18

what do animal studies on the HPA response indicate about early deprivation?

that early separation results in increased HPA response throughout the life (i.e. results in a permanent change)

19

what does the fact that postnatal handling reduces HPA response in animals suggest?

it may suggest a role for the father since handling was not maternal

20

what did aimsworth's studies investigate?

parallel deveolpments, supposed to be a naturalistic separation scenario and provide evidence for attachment types

21

what are the 3 attachment types

secure attachment (70%), anxious-avoidant (15%), anxious resistant (15%)

22

secure attachment=

70%, exploratory behaviour increases when mother present, distress caused by mum leaving rather than thought of being alone

23

anxious-avoidant=

15%, play not affected with or without mum, distress caused by being left alone by mum or stranger

24

anxious-resistant=

15%, little exploration with or without mum, infant ambivalent to mum (because doesn't know whether to seek comfort from or avoid), resistant to strangers

25

what was the aim and result of aimsworth strange situation method?

to show universality of attachment patterns, showed that baby responded differently after second separation

26

what 4 traits affect attachment?

1. Sensitivity (accurately interpreting babies signals)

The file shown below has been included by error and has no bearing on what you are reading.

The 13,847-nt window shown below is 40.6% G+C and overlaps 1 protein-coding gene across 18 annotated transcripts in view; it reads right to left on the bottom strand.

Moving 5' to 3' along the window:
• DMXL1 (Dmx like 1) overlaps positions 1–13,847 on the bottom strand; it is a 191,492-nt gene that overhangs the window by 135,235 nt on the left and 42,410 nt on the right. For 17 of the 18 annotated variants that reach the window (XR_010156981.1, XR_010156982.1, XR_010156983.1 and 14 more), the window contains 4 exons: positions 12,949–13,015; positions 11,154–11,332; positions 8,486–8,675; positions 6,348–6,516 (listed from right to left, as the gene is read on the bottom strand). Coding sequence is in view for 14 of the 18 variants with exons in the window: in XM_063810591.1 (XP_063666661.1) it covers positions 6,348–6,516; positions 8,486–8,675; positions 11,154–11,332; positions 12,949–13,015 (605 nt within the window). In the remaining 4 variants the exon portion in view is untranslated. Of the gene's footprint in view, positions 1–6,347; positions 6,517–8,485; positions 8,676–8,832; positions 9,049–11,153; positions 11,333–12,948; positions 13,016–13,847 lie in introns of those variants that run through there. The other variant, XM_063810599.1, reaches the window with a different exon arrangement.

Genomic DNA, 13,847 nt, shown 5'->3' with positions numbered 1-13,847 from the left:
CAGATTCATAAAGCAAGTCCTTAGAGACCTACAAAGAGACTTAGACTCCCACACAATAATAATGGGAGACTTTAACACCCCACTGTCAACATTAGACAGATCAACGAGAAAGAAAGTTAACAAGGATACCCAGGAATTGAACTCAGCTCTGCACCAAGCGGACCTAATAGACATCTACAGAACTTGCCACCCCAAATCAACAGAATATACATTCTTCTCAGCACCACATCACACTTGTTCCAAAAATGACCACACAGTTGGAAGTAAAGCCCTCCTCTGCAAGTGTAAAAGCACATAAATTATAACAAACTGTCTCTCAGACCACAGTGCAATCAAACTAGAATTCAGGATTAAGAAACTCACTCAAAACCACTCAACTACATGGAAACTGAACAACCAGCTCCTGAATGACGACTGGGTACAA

2. Accessibility (vs. ignorance)
3. Cooperation (satisfying Bs needs vs imposing schedule)
4. Acceptance (vs. rejection)

27

when would rejection be seen?

postnatal depression

28

what is the proposed 4th attachment type and who suggested it?

insecure-disorganised, solomon and main(1991)

29

insecure-disorganised=

no consistent behavioural pattern but similar to avoidant/ambivalent, associated with early trauma to mother where fear is transmitted to baby

30

bernstein and lamb (1992) showed

no preference over m/f when comfort seeking, would chose m when both present but subsequent studies show this varies between cultures so may be evidence for monotropy

31

main et al (1981) showed

no difference when assessing quality of attachment to m vs f

32

bowlby 1977 quote of effect of early attachment on romantic relationships:

"attachment behaviour is held to characterize human beings from the cradle to the grave"

33

Hazan and shaver 1987 showed that

there is a significant association between recall of parenting and adult romantic attachment

34

recall of parenting is easily discredited because

it relies on memory an is subject to interpretation (therefore longitudinal studies arguably better)

35

what were the results of roisman et al (2005)s longitudinal study?

that ss at 12-18 months predicts quality of adult romantic relationships at 20-21 years

36

what did Fonagi et al (1991)s study show?

that Ms score on adult attachment interview correlates with results of the strange situation

37

Van ljzendoorn & kroonbergs (1988) cross cultural study showed that

secure was the most overall common, a-a more common in western europe and a-r more common in israel and japan (possibly due to social differences in family networks)